Berlin, March 19, 2012
Alfred Döblin devoted a novel to the square, which would with the time become a classic of the contemporary German literature: “Berlin Alexanderplatz“. Despite being rather a “non aesthetic” public space, it is the proper place to start discovering the German capital city. It is not by chance that out Berlín ciutat tour starts in this square in Berlin!
The origins of the present city can be perceived here, in the Alexanderplatz, where the towns of Cölln and old Berlin united mid-13th century to form, one day, the big city we know today. The city wall protecting both towns against possible attacks from the outside did not exist between them, since there was a natural barrier: the Spree river, the same one that tourist boats navigate these days, longing for discovering the city with a different perspective.
Spandauer Tor, Köpenicker Tor… that protecting wall was permeable through a number of piercing gates. With the time, the pression of the expanding city would imply the gradual enlargement of its perimeter, so that the wall reach the nomber of 20 gates. Many of them have survived up to today’s Berlin, but not in a physical way: metro stations like Schlesisches Tor, Kottbusser Tor and Hallesches Tor, of the U1 line, have their names and thus remind of their existence. Mid-19th century, the square was an important place for travellers: from Alexanderplatz, one could travel on horse buses to Potsdamer Platz, at the time located on the opposite side of the wall.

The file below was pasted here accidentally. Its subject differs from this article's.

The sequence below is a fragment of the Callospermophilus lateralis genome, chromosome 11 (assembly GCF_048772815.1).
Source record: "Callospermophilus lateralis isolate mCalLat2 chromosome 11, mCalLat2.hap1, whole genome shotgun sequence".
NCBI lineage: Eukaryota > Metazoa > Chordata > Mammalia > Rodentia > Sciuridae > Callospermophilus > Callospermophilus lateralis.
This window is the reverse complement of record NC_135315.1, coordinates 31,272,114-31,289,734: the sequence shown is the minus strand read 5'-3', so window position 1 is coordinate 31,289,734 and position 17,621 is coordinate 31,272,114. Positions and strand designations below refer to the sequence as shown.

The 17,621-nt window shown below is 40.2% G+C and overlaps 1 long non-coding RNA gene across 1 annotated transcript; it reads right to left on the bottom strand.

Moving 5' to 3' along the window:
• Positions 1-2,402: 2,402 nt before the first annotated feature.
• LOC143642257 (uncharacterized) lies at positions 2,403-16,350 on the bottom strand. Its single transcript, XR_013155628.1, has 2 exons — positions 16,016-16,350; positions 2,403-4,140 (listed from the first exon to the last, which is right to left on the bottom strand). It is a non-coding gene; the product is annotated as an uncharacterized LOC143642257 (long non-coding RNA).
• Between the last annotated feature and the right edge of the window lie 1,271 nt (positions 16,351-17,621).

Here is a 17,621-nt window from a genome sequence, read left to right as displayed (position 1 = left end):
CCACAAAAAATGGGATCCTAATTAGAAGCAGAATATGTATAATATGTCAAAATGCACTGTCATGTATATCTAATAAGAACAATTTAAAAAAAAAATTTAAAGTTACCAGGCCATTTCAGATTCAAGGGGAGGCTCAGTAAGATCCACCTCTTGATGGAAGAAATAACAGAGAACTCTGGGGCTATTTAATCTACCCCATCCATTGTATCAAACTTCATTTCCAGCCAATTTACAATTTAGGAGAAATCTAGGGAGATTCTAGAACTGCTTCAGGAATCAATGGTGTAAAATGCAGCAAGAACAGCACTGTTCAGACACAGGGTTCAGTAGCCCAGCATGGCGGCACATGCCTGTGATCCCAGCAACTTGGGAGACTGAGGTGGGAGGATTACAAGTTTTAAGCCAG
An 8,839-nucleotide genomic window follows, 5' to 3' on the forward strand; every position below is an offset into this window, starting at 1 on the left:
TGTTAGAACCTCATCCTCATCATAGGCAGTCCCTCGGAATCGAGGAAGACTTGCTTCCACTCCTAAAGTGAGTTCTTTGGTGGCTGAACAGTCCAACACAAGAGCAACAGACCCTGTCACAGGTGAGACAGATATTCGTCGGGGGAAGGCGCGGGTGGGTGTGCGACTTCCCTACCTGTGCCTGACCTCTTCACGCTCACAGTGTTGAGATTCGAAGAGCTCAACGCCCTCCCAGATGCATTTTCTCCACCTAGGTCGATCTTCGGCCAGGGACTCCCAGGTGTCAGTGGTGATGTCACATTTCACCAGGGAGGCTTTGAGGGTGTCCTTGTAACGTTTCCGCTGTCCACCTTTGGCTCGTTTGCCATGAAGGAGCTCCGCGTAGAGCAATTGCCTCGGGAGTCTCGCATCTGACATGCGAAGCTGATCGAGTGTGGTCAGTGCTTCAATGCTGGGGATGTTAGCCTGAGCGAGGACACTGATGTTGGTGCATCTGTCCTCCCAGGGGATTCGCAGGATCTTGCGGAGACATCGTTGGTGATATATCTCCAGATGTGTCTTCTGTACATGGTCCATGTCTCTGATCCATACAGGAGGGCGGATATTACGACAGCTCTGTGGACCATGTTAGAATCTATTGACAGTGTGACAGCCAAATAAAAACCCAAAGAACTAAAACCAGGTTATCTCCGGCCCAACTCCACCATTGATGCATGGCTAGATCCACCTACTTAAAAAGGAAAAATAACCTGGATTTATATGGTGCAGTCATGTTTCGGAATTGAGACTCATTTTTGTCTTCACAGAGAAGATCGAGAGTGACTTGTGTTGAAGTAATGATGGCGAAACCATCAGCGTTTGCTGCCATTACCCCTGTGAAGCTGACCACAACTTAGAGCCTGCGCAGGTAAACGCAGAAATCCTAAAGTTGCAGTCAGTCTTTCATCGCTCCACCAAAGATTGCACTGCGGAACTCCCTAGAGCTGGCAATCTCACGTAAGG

Among the many buildings that can be seen nowadays, St. Mary’s church (Marienkirche) dates back to the 13th century, and refers us back to that “old Berlin” where the current city originated. The rest of the buildings and monuments where constructed in the 19th and 20th centuries: the Rotes Rathaus (the so called red town hall), built in the sixties of the 19th century and, in the eighties, the popular metro and train station. The most characteristic element of the square, nonetheless, was inaugurated in 1969: the television tower (Fernsehturm), the one which the citizens of Berlin once referred to as the “Pope’s revenge”. On that same year, 1969, also the World clock was inaugurated (Weltzeituhr).
A lot of history flows on and around the Alexanderplatz, no question about that. Heart of East Berlin for 40 years, the square witnessed massive demonstrations during the weeks preceding the fall of the Berlin Wall, prelude of the huge changes approaching, which came to a historical surprise to the world.
Popcorn ready, lights out… movie time!
Döblin’s work became a film in 1931, with a movie called “Berlin-Alexanderplatz - Die Geschichte Franz Biberkopfs” (“The story of Franz Biberkopf”). If you fancy the “old time” movies and know enough German, enjoy the film and start breathing Berlin!